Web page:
so much money buying Bonds instead of expanding its Balance Sheet.

there is growing concern in the U.S. that the EU will not survive .

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Re: EC PRESIDENT CALLS URGENT MEETING FOR TOMORROW #2

Post  Angelique on Thu 11 Aug - 23:23

I can't imagine the EU going bust - mind you there is only so much debt you can cover before it drags the rest with it!

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Re: EC PRESIDENT CALLS URGENT MEETING FOR TOMORROW #2

Post  Panda on Thu 11 Aug - 23:25

Mark Kleinman....sky news


Some British banks are resisting efforts by the City regulator to oblige them
to disclose more detail of their exposure to troubled Eurozone governments, I
have learned.

The big UK lenders have been asked by the Financial Services Authority (FSA)
to agree a more detailed template for identifying their holdings of sovereign
debt in time for their annual results early next year.

The FSA’s push comes amid fresh worries about the health of the European
banking sector. Yesterday, French banks – and in particular, Societe Generale,
one of the country’s most important financial institutions – saw their shares
plunge because of rumoured doubts about their solvency.

Later today, George Osborne, the Chancellor, will update MPs on the state of
the UK economy and the contingency plans in place to protect Britain from
another prolonged shock to the financial markets.

I’m told that the Treasury has briefed the big UK banks in recent days that
the Bank of England stands ready to provide additional liquidity support if
there is a drought in the short-term funding markets.

Mr Osborne is unlikely to spell out much detail about those contingency plans
but I expect him to say that big UK banks are well-capitalised and have access
to sufficient liquidity.

The FSA’s push for banks to reveal more detail of their sovereign debt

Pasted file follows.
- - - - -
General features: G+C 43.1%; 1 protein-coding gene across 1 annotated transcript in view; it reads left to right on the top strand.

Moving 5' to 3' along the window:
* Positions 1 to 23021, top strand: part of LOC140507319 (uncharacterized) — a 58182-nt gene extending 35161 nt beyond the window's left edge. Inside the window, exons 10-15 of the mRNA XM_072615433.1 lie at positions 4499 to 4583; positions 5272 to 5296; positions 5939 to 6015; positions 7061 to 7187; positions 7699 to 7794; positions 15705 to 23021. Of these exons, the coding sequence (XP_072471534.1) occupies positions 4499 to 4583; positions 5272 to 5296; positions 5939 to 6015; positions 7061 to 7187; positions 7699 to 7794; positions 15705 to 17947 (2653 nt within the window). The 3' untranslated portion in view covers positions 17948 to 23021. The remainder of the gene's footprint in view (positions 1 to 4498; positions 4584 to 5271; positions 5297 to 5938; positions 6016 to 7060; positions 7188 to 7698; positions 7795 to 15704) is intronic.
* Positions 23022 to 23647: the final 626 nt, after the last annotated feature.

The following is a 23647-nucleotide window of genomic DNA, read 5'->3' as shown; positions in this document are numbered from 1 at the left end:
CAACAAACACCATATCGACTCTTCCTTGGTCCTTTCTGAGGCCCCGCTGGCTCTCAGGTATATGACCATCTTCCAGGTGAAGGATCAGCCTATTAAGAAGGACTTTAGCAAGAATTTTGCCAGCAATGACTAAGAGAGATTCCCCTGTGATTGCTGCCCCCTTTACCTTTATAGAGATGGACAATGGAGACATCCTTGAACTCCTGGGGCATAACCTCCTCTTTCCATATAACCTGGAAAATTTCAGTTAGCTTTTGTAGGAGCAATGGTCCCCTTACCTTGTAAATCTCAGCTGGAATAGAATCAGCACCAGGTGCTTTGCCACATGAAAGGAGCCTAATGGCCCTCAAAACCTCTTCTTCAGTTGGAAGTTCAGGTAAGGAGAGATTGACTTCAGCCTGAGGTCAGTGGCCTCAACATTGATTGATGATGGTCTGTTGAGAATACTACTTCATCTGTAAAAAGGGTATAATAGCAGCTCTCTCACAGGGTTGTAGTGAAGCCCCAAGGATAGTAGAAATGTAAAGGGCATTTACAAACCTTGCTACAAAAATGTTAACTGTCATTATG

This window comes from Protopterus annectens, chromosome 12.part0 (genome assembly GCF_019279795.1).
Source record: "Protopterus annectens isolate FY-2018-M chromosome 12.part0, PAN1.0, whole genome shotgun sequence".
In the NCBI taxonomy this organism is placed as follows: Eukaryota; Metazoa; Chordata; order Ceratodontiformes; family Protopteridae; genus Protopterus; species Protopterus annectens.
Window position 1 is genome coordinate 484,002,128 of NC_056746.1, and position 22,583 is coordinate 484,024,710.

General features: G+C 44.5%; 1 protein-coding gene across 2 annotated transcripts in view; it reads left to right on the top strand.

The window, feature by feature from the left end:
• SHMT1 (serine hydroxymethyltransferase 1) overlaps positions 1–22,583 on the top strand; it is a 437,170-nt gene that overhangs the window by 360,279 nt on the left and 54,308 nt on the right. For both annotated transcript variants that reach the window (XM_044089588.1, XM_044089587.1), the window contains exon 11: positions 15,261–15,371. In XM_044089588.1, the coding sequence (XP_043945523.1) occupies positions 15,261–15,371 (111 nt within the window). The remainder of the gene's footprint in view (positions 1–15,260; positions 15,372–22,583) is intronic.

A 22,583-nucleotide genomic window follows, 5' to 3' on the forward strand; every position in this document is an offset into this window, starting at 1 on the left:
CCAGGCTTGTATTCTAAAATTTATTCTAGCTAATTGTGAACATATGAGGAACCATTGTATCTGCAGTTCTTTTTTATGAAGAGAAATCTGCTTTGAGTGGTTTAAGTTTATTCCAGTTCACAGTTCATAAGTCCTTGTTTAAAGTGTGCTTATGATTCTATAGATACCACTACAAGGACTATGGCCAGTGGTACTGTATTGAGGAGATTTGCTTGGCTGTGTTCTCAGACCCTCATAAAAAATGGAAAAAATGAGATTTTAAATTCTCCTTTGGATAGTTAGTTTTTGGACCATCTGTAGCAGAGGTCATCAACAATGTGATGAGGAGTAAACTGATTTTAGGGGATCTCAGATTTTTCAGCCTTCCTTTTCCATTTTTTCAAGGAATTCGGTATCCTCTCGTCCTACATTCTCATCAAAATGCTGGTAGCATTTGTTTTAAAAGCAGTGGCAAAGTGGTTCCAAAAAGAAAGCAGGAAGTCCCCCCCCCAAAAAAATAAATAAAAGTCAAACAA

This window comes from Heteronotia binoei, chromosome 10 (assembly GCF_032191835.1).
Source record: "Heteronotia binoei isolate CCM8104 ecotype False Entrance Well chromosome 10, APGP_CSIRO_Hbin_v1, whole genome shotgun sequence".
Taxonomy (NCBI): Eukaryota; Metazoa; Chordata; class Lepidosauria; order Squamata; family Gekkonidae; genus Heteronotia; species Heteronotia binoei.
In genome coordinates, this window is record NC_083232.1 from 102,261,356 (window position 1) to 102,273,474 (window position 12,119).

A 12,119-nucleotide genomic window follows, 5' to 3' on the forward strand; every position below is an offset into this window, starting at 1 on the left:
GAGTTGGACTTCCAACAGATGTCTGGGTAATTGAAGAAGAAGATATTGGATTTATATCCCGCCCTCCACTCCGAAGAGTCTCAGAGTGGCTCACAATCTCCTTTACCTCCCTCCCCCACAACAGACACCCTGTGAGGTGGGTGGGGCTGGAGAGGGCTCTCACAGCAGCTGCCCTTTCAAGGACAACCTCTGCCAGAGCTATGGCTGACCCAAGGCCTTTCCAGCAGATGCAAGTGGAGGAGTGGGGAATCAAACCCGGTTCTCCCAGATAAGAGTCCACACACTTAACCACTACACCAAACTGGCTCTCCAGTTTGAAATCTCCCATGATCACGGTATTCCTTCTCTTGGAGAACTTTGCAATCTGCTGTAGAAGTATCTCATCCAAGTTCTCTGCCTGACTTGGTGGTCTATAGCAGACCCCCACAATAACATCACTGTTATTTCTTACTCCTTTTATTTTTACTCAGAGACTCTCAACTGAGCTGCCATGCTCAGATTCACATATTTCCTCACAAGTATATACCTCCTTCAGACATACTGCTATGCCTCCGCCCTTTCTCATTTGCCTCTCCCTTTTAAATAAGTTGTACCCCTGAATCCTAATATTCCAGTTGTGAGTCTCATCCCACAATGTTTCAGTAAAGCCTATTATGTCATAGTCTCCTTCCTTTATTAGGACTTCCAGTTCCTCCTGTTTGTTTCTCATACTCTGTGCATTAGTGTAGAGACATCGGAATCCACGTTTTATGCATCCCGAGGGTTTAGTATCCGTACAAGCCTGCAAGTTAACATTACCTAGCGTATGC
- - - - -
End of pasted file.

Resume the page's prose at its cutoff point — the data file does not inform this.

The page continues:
holdings follows a round of stress tests by the European Banking Authority that
were criticised for omitting key details of their balance sheet.

In recent weeks, the FSA has been holding talks with big UK banks such as
Barclays, HSBC and Royal Bank of Scotland about how they identify their holdings
of government debt.

But some bankers point out that the industry already operates a code for
financial reporting disclosure and believes additional measures are
unnecessary.

To be clear, the FSA is not at this stage forcing banks to make more detailed
disclosures. But people familiar with the talks say the regulator has left them
in no doubt that it wants to see a more consistent disclosure regime.

“We believe that we are best-placed to decide which information to disclose
to investors,” one bank executive told me.

Another said that his bank’s holding of certain Eurozone government bonds was
so negligible as to be entirely immaterial and “not worth reporting”.

It emerged last week during the banks’ half-year reporting season that the
FSA had suggested disclosing their holdings of Belgian sovereign debt. Lloyds
Banking Group decided to accede to the request, while others, including
Barclays, did not.

The regulator’s discussions with banks are being led by Richard Thorpe, its
accounting and audit sector leader.

Stephen Hester, chief executive of Royal Bank of Scotland, said last week
that the taxpayer-backed bank already disclosed more detail about its balance
sheet “than any other bank in the world”.

“Our disclosure is so far ahead of anything anyone else is doing that I think
if the FSA have a view, it will to be bring other people closer to us,” he said
last week.

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Re: EC PRESIDENT CALLS URGENT MEETING FOR TOMORROW #2